Document Type

Article

Publication Date

1993

Abstract

On 15 February of this year, shortly after the number of people Dr. Jack Kevorkian had helped to commit suicide swelled to fifteen, the Michigan legislature passed a law, effective that very day, making assisted suicide a felony punishable by up to four years in prison. The law, which is automatically repealed six months after a newly established commission on death and dying recommends permanent legislation, prohibits anyone with knowledge that another person intends to commit suicide from "intentionally providing the physical means" by which the other person does so or from "intentionally participat[ing] in a physical act" by which she does so. A two-thirds majority of each house was needed to give the new Michigan law immediate effect, but that requirement was easily met. The governor applauded the legislature and signed the law the same day. But this is not the end of the story. A week later, the American Civil Liberties Union of Michigan brought a lawsuit on behalf of two cancer patients and several health care professionals who specialize in the care of the terminally ill, attacking the law's constitutionality. The essence of the challenge is that insofar as the law prohibits a health professional, family member, or friend from assisting a competent, terminally ill person who wished to hasten her death, the law violates the due process clauses of the state and federal constitutions and the "Right to Privacy Guarante" of the state constitution. If the Michigan Supreme Court overturns the prohibition against assisted suicide on state constitutional grounds, this particular lawsuit will come to an end. If, however, as I think likely, the state supreme court upholds the prohibition, the U.S. Supreme Court may decide to review the matter. Since approximately twenty-five states expressly prohibit assisted suicide by statute and another ten or twelve make some types of assisted suicide a form of murder or manslaughter, the Supreme Court is likely to address the question in some case from some state, whether Michigan or another, in the near future. In this article, I shall only discuss federal constitutional arguments for invalidating laws against suicide. I also believe various reasons why I believe these arguments will (and should) fail.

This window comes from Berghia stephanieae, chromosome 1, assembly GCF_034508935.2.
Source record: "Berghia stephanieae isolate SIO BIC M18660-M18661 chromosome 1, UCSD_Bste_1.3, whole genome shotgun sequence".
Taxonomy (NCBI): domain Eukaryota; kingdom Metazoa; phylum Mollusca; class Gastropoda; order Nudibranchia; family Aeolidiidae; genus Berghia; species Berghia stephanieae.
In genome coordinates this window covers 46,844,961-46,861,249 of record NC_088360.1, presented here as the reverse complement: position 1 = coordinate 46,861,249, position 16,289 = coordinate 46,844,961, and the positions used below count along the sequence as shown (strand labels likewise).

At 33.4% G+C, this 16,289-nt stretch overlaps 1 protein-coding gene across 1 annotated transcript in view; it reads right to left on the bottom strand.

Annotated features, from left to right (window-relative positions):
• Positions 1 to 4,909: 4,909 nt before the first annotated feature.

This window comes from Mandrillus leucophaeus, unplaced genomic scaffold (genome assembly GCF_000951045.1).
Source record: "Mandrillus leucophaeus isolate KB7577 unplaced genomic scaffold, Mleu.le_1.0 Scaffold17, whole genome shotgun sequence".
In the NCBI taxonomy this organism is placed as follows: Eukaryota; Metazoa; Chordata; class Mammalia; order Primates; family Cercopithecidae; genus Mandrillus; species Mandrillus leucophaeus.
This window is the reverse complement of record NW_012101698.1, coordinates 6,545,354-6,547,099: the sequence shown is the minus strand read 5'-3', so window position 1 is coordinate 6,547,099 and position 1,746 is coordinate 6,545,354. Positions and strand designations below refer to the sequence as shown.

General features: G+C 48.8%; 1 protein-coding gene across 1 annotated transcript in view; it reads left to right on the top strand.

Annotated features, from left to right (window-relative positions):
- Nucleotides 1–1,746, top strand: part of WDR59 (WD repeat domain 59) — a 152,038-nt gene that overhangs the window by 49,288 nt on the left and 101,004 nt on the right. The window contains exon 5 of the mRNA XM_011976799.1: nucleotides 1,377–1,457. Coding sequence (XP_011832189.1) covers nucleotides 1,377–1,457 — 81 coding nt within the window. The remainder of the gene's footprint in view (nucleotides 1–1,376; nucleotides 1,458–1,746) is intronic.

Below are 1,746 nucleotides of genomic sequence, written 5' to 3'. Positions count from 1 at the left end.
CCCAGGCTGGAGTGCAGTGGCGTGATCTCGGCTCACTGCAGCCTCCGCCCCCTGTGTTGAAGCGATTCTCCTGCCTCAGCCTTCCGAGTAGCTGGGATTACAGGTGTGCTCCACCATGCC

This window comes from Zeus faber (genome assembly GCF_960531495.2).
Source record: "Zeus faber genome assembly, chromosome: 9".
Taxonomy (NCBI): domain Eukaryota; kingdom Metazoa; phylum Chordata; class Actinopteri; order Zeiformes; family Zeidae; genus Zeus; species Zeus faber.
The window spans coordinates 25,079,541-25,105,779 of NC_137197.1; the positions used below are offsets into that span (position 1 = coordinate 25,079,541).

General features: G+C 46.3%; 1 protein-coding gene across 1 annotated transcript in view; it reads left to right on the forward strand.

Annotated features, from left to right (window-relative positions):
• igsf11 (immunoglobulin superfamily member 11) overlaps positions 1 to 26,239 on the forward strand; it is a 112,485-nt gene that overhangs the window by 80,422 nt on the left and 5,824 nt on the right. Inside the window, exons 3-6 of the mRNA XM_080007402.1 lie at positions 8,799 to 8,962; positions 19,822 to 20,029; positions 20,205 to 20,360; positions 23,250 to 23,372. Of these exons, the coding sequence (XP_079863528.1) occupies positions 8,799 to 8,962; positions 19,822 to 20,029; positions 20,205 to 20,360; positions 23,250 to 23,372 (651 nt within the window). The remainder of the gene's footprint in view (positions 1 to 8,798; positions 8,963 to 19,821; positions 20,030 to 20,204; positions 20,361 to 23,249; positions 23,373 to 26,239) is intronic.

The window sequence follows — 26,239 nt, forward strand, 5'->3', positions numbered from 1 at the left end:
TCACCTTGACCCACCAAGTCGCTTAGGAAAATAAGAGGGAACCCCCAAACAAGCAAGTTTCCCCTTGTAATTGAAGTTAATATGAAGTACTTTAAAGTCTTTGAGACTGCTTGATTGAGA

Comments

Reprinted with permission of the Hastings Center Report, Wiley-Blackwell publisher.